How Essex Cars Work

The 1930 Essex Sun Sedan, featuring an enlarged engine, bombed with critics.

Introduced in 1919, the Hudson-built Essex was a sales winner in its first two years, offering a lively four-cylinder engine and the first closed body types among popular-price mass-production cars. But when Essex adopted a less-reliable six in 1924, its image and popularity suffered accordingly.

Though this engine was enlarged and improved in 1930-31, Essex failed to win back its early reputation for ruggedness and durability. Hudson Motor Company might have failed with it except for a happy accident that saved the day.


Roy D. Chapin, one of Hudson's founders, was still active in the company during 1930-32, even though he was working for the Hoover Administration. When Hoover was voted out of office, Chapin immediately returned to Hudson and prepared to make some long-needed changes in the price-leading Essex line.

For 1932, he ordered the six enlarged from 160 to 193 cubic inches, which lifted horsepower from 58 to 70. This improved engine initially powered Pacemaker and Challenger models on a 113-inch wheelbase (unchanged since 1930).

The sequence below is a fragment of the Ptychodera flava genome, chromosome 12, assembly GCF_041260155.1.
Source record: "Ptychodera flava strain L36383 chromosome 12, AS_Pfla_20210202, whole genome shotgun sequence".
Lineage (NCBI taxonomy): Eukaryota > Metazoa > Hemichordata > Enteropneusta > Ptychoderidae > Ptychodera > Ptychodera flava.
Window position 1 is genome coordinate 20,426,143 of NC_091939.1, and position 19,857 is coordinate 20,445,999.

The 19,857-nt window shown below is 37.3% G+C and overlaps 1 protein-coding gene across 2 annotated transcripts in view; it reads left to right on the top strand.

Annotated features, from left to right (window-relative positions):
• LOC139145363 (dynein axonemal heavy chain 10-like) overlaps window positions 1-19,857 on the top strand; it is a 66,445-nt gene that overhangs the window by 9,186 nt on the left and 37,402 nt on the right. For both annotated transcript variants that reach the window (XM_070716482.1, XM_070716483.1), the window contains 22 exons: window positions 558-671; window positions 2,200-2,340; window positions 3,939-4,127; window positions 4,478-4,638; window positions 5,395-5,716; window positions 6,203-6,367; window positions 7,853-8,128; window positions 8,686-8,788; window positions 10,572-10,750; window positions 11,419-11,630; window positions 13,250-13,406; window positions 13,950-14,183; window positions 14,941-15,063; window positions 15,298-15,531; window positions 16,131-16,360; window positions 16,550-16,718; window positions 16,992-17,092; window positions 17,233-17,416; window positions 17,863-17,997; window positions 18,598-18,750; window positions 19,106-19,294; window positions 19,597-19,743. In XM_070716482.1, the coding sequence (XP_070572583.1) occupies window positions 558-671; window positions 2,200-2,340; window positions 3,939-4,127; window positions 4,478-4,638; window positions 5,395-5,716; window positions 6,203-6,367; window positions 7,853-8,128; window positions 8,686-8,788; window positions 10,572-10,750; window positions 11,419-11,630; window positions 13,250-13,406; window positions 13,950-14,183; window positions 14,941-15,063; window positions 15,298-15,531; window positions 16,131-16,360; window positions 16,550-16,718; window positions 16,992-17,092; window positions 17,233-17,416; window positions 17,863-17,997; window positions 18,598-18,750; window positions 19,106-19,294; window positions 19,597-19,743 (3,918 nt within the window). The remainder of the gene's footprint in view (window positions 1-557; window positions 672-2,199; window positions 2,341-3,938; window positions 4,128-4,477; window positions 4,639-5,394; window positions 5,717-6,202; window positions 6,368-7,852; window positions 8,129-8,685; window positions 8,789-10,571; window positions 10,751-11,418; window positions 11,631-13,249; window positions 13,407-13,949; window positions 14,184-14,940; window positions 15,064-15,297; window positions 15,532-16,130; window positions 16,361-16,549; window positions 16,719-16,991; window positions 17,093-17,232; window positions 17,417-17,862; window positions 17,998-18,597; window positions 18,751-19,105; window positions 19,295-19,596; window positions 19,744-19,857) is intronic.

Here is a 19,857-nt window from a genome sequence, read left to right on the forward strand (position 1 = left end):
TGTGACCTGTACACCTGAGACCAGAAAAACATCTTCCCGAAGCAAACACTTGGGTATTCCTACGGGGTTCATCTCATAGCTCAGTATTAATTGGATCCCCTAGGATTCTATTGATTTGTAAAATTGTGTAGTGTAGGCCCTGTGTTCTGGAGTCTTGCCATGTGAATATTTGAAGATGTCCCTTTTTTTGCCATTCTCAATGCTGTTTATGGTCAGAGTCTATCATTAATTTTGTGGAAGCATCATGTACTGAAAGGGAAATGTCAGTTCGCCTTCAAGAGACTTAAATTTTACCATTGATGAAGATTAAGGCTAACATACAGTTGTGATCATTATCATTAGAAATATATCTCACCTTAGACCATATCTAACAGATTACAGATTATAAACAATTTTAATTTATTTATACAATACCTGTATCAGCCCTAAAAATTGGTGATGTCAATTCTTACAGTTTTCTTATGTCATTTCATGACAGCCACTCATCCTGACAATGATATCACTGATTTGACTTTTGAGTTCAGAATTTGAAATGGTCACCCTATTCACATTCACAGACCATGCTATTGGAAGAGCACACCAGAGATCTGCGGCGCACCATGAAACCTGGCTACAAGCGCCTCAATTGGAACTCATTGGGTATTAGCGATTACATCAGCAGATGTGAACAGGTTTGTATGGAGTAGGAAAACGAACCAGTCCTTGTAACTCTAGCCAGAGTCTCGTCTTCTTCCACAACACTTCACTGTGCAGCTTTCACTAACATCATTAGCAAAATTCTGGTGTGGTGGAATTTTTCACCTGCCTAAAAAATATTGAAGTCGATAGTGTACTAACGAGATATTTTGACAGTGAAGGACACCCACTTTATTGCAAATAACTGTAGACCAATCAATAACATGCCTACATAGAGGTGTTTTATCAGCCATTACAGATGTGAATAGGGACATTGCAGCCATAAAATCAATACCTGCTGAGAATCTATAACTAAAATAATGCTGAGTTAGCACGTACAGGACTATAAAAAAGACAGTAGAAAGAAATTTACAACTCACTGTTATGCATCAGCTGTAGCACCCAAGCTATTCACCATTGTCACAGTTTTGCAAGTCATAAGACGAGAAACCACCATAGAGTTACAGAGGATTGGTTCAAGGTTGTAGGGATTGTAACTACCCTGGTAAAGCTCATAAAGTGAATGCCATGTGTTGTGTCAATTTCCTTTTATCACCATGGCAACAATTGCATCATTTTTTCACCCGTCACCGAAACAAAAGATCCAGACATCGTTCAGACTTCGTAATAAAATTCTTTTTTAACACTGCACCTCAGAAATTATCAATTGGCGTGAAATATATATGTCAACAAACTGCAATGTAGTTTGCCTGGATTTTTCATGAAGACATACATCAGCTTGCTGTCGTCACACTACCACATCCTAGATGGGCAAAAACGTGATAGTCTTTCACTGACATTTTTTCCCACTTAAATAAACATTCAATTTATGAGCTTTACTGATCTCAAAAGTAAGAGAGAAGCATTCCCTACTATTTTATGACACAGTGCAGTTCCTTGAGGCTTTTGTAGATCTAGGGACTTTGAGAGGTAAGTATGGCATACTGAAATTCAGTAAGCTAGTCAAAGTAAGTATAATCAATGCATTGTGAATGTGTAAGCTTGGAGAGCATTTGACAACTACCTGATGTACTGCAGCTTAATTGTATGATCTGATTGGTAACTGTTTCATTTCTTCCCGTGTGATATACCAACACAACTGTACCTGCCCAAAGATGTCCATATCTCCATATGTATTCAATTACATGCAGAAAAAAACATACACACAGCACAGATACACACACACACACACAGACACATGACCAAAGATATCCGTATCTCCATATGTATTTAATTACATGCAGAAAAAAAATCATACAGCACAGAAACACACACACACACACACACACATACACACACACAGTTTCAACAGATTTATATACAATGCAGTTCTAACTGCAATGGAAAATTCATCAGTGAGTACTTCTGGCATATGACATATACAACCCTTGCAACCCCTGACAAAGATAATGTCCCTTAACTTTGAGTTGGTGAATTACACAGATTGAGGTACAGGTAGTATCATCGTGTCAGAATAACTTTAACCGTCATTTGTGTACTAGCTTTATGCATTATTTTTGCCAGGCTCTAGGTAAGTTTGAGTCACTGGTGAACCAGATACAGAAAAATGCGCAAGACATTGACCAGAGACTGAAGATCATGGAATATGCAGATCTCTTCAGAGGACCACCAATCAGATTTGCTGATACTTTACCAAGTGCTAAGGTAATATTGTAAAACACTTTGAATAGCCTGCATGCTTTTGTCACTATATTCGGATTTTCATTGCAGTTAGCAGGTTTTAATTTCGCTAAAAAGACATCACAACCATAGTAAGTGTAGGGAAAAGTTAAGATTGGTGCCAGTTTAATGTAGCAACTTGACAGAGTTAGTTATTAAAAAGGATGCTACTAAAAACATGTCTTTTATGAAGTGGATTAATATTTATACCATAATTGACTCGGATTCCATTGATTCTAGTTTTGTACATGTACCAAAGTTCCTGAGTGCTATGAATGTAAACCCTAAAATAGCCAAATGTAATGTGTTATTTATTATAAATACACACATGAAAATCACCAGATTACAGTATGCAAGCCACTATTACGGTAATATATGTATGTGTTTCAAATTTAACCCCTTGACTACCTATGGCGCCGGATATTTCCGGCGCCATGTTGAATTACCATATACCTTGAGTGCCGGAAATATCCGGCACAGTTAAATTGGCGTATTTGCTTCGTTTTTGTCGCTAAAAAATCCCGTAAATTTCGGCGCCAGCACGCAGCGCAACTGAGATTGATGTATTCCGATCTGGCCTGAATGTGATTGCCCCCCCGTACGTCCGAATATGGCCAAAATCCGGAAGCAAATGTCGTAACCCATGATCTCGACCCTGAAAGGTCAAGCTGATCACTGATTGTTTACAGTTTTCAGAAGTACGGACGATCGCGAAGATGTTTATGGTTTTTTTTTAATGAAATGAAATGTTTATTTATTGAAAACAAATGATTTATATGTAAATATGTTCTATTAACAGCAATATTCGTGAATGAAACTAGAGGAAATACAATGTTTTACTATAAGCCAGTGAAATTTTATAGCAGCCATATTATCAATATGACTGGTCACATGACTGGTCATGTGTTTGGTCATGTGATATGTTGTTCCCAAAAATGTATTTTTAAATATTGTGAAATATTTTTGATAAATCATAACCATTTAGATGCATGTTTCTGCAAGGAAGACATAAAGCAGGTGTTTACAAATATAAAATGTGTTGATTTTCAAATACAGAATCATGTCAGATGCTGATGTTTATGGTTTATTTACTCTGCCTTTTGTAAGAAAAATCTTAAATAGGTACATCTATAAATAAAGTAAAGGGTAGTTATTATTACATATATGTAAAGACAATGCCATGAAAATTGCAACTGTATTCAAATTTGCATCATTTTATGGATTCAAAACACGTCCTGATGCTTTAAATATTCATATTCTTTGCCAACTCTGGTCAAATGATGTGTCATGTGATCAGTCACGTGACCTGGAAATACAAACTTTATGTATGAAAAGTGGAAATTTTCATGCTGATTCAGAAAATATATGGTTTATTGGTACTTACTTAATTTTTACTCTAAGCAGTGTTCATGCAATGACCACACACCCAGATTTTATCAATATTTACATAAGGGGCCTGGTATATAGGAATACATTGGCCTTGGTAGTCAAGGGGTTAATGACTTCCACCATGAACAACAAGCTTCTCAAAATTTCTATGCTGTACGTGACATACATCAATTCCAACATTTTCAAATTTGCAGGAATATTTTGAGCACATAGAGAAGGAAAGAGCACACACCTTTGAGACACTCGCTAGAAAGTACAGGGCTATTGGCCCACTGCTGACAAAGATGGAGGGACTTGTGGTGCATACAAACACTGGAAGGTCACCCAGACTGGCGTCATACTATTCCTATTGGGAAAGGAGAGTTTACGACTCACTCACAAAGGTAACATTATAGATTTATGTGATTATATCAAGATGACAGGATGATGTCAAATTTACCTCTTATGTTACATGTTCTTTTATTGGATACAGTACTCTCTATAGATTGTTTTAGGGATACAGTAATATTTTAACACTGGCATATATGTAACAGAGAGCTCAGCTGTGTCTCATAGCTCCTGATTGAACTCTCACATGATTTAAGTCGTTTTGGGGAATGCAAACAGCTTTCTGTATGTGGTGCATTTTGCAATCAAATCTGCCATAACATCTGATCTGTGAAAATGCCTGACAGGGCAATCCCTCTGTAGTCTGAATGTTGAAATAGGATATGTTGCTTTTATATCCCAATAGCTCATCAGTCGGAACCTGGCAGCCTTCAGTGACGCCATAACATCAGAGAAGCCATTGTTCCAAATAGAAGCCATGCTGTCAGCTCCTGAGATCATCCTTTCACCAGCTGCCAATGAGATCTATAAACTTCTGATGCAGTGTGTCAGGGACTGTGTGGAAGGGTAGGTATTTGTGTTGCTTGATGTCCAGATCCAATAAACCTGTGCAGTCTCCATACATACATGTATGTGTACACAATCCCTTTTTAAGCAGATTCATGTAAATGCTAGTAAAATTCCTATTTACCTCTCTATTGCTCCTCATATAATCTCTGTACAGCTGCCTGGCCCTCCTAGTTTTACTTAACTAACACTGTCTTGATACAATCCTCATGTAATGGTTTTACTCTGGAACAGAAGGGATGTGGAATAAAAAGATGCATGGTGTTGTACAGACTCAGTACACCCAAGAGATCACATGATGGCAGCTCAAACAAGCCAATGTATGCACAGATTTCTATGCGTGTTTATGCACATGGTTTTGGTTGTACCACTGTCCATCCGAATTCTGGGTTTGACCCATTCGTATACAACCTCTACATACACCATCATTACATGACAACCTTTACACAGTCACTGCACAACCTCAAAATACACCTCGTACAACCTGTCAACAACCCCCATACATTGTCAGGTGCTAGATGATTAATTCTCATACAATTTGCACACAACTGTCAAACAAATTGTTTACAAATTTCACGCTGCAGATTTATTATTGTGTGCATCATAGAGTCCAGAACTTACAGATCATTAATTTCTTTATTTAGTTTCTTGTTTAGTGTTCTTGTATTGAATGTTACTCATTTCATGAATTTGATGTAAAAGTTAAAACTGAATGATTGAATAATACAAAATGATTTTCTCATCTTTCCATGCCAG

But at midyear, Chapin dumped it into a new 106-inch-wheelbase series dubbed Terraplane. Said one memorable ad: "In the air, it's aeroplaning; on the water, it's hydroplaning; on the ground, hot diggety dog, that's Terraplaning!"

The Essex Terraplane turned Hudson around in 1932-33. It was fast (up to 80 mph), economical (up to 25 mpg), and cheap (as little as $425). Adding to its appeal was the 1933 option of a 94-bhp 243.9-cid straight eight.

Essex Terraplanes set numerous speed marks, including over 100 stock-car records. The public responded with enthusiasm -- so much so that Hudson dropped the Essex name after 1933 to make Terraplane a marque in its own right.


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